To Choose

It’s dinner. The last one. And Jesus is here with his friends. The one who loves him. The one who hates him. And all the ones in between. Behind him is the juggernaut of all history, the weight of it pressing in on him. His life, His parent’s lives. The lives and failures and unexpressed hopes of generations. And he feels it. Feels what is behind. What is coming. The climax looming before him. There are only few hours left before then. A few hours until humiliation. Until the pain of a whole world is poured out upon him. It will come in the sticky darkness of death, melted onto the skin and into the brain and soul. But before that will come a hail of metal and leather, the puncture of thorns. And a desert of thirst. The gushing, dripping, seeping of blood. Those crucial hours are almost here. But now he eats. He must want to throw up. Maybe rant and rail and accuse and curse. The way I would. Let hatred loose, a verbal spew that lashes everyone. Eats into them with the acid of rejection. But Jesus passes by all of that, passes through these penultimate moments with his eyes fixed on the mission. On his Father. It is the last breath before the plunge into his final hours. And he spends it with his friends. Lets the remaining bits wash over him, into him in a series of freeze-framed experiences. The gurgle of water poured into a bowl. The audible slosh as he cleans the feet. Another teachable wrangle with Peter. And then a different bowl. Wine and bread and words about love and serving. Words that his disciples for generations will take to heart, wrestle over. And then there is John, leaning back, asking the question: “Who?” So Jesus tells and Judas leaves to commit his final theft. Not of money this time, but of a life. The sounds of laughter and eating and plates fill these hours. Grains of sand pour and pile, spill out of Jesus with grace. Of love.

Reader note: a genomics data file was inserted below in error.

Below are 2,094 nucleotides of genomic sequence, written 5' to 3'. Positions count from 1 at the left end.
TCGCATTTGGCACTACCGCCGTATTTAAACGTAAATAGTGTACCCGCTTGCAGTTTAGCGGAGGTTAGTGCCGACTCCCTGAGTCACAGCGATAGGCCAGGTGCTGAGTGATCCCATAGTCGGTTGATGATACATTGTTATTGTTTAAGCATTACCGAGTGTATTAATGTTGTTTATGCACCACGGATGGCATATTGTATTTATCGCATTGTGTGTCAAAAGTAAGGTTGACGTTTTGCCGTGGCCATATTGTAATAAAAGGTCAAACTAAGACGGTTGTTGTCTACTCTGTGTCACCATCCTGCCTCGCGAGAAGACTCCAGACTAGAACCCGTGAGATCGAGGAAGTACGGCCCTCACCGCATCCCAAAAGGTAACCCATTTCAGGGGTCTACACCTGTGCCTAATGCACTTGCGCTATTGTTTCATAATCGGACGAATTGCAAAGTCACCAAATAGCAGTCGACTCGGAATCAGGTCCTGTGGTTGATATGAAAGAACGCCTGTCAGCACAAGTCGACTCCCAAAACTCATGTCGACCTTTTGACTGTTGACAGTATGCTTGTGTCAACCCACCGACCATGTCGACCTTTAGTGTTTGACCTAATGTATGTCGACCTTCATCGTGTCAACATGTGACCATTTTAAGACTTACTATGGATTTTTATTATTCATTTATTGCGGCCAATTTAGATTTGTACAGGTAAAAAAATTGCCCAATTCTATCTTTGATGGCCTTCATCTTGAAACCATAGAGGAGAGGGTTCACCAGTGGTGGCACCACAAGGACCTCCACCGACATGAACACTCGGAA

The stunning fact is that Jesus knows, of course, perhaps has always known what would happen in these coming hours. He knows the defection of Judas, the denial of Peter, the scattering of friends. And still he loves. Patient. Accepting. Envisioning. How is this possible? The picture of this final meal drags me to an uncomfortable truth: that in every group of people, in every hand-picked dozen someone will kiss me on the lips and stab me in the back. Someone who once agreed with me will fail to speak, will ignore my phone calls. Someone will steal from me and rip me off. And when push comes to shove, some of them, my friends, will run away. Talk is cheap. And allegiance is for rent, scared by shadows. And the irony of it all is that in that same group of people I will be that someone. Robbing. Smiling with betrayal in my heart. Distance under my feet. Unrecognition. And yet…

And yet, God picks me. I don’t know why. I don’t know how he could. But he picks me. Picks us. Intentionally. Knowingly. He sits at our table and eats with us. Chooses to be with us. Jesus does this. He still does this. It is uncommon. Unnatural. Defies description and logic. To know and still to choose. This is the inexpressible, unimaginable, incomprehensible love of God. And words like “love” and “grace” are too small to describe this. To describe this quality in him. But they are all we have. Little words for a reality that strains the heavens and breaks our knowledge.